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The good times continue in 1991, during which Tony Forrester and I spend almost half the year globetrotting. The year kicks off with high placings in the Cap Gemini (2nd), and Sunday Times/Macallan (4th), and reaches a peak in Killarney, Ireland, in the summer.

Tony and I spear-head a British Team victory - by a record ever margin - in the biennial European Team Championships, considered by many to be the toughest event in the World calendar. I have always regarded this as my greatest ever achievement.

This Killarney deal sees your author declare a Six Diamond slam that depends on avoiding two club losers. The simple approach is to lead to dummy’s queen, but there were options if the king of clubs was offside (i.e. with East). Where was that all-important king?

South Deals
Both Vul
K Q 6
K 7 2
K 9 7 4
Q 9 4
10 8
J 10 9 6
J 6 3
10 8 6 2
W   E
9 7 5 4 3
Q 8 5 4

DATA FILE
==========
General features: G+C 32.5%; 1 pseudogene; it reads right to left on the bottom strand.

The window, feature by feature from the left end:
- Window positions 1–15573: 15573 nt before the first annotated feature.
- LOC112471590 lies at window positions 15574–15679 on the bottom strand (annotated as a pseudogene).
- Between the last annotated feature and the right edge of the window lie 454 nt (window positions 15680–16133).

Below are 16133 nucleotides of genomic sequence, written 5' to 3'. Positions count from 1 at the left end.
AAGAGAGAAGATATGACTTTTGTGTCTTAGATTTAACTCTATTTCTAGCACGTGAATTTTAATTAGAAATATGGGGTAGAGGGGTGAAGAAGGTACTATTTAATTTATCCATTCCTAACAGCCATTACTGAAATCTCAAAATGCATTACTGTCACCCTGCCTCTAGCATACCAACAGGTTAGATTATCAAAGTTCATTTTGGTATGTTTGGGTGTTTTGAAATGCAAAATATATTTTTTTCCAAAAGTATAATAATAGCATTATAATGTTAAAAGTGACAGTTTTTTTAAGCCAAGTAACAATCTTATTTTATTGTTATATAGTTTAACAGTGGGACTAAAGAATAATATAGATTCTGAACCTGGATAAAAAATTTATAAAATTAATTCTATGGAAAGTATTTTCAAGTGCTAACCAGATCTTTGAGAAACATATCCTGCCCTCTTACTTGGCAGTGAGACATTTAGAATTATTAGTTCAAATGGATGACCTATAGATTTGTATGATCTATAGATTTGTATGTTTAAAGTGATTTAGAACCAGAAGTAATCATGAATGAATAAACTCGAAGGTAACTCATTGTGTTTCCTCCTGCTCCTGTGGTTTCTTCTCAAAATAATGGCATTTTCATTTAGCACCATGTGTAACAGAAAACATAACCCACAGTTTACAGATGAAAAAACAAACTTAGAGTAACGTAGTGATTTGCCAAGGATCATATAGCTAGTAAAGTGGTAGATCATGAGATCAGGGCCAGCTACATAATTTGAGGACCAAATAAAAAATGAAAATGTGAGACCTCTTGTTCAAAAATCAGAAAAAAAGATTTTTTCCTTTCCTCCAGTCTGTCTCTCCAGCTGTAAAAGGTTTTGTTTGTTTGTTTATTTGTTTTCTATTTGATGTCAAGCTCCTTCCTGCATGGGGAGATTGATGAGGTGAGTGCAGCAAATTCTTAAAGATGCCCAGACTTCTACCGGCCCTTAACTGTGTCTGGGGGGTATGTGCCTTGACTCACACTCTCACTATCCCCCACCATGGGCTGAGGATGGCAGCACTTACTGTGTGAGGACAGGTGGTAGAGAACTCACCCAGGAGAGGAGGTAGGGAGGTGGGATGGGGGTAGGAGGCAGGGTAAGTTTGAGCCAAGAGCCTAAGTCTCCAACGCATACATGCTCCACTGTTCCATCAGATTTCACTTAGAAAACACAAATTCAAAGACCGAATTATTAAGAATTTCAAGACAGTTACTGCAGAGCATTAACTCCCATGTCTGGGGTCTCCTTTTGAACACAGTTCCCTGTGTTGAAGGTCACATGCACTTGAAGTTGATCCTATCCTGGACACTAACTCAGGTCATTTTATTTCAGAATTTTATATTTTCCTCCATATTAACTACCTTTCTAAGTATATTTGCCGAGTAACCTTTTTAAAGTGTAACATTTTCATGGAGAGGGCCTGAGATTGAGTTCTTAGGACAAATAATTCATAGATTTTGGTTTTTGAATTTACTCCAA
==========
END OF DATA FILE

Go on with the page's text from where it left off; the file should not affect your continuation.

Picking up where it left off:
K J 7
A J 2
A 3
A Q 10 8 5
A 5 3
West North East South
Pass 3 NT Pass 6 
Pass Pass Pass


Winning the heart lead with the ace, I drew trumps, cashed spades, then eliminated hearts by crossing to the king and leading a third round. I noted that East, known to hold the queen of hearts from West’s opening lead of the jack, refrained from playing it. This was surely an indication that he didn’t want to be endplayed with the card, forced to lead away from his king of clubs.

Placing the crucial king with East, I ruffed the third heart and led a club to West’s low card and dummy’s nine (key play). East won the jack but was now endplayed to lead away from his king (around to dummy’s queen), or lead a major (enabling me to ruff in one hand and discard a club from the other). 12 tricks and game made.

Note that West could have given me an awkward guess by inserting the ten of clubs. Would I have covered with dummy’s queen, playing his partner for the jack (the winning option); or ducked (playing West for the jack)?

In truth, I did nothing brilliant, and would argue that our positive swing on the deal (slam failed in the other room) was at least as much due to the brilliance of team-mate John Armstrong (East). For when a third heart was led from the dummy (declarer playing identically to me), John rose with the queen, feigning indifference to being endplayed. Now placing the king of clubs with West, declarer ruffed and led a club to dummy’s queen. East won the king and returned the suit, ensuring that the defence came to a second trick in the suit. Down one

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